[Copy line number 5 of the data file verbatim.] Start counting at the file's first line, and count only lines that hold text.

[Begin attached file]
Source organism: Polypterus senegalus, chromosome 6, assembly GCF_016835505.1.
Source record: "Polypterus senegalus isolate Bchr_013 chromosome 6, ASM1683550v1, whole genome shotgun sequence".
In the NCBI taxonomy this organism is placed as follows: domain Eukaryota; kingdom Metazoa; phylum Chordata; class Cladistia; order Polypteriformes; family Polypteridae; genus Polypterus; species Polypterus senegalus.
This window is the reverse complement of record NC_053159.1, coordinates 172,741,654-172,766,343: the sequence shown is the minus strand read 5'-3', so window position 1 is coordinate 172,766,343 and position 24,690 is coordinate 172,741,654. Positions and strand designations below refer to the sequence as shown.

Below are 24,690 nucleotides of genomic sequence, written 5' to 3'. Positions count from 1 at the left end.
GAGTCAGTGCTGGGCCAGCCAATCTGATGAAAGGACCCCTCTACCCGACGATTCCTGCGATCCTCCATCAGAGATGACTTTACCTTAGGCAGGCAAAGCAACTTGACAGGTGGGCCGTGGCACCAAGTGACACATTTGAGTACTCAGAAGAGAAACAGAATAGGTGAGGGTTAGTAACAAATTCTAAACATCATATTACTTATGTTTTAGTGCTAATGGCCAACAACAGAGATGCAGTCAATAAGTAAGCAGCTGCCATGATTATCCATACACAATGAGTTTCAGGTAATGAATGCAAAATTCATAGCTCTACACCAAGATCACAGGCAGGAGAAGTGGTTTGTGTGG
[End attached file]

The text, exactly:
Below are 24,690 nucleotides of genomic sequence, written 5' to 3'. Positions count from 1 at the left end.